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Does high-tech flower best with or without subsidy?

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As a good capitalist, L.Thomas Bryan gets a certain wry amusement from quoting a top communist. When talking about a national strategy for high technology, he paraphrases China's late chairman, Mao Tse-tung. ''Let the thousand flowers bloom,'' he advises, meaning let high-technology companies continue to spring forth from a risk-taking, entrepreneurial environment. Don't stifle this process with the dead hand of government intervention.

That's one view of how the United States should deal with the competitive threat to high-tech business from Japan and other nations.

Others, looking at the Japanese system of singling out an industry for special government assistance and protection until it is able to export highly successfully, suggest that Washington do something familiar. They are really talking of a form of government planning, but that word has unpopular connotations and so a euphemism is employed - ''targeting.''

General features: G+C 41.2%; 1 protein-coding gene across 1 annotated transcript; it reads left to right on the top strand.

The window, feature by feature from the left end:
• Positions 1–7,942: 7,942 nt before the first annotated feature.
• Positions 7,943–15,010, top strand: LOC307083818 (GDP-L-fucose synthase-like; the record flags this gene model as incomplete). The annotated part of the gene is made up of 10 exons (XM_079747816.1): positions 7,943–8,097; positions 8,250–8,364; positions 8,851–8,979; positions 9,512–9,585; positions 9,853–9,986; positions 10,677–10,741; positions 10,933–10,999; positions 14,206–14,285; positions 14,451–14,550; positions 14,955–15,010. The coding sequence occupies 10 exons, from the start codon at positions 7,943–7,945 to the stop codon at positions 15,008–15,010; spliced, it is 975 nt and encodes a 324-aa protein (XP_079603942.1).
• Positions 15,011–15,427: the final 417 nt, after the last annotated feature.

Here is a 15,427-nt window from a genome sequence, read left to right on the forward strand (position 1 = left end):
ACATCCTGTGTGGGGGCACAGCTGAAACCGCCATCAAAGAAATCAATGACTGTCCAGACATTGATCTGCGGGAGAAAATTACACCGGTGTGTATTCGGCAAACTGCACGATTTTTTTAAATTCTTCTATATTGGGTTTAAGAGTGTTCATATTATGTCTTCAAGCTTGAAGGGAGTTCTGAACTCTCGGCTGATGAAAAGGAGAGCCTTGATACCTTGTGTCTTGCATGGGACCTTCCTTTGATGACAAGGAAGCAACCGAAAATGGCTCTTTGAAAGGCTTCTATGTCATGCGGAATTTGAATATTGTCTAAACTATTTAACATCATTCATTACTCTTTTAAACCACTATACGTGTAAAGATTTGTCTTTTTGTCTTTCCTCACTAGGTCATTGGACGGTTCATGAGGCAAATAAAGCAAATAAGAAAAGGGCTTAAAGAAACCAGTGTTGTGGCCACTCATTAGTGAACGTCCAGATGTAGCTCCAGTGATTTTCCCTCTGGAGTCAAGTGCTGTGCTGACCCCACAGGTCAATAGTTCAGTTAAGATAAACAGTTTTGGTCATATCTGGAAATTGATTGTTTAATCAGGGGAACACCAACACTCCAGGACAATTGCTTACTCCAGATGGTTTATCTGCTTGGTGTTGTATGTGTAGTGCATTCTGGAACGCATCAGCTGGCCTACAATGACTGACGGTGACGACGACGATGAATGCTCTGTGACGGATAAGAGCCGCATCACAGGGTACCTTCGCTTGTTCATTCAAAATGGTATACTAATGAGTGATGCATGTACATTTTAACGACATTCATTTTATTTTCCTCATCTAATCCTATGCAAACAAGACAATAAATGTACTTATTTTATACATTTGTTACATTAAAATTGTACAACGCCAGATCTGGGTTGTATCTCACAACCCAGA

There's something of a national debate going on over this issue right now, perhaps particularly in New England, which in some ways pioneered high-tech industry and now has the second-largest bunch of such companies in the nation, after California. The area's high-tech business is so successful that New England suffered considerably less from this slump in the economy than the nation on average. New England also attracts a constant stream of visitors from other parts of the country or abroad seeking either to attract high-tech plant expansions or learn how to create an environment in which a domestic high-tech industry will thrive.

People like Mr. Bryan are asking, ''How do you keep a winning game going?''

Bryan heads the high-technology lending group at the First National Bank of Boston, the region's largest bank. He also works with the New England Council, an independent regional business association. In these capacities he is constantly visiting high-tech companies and talking with their managements.

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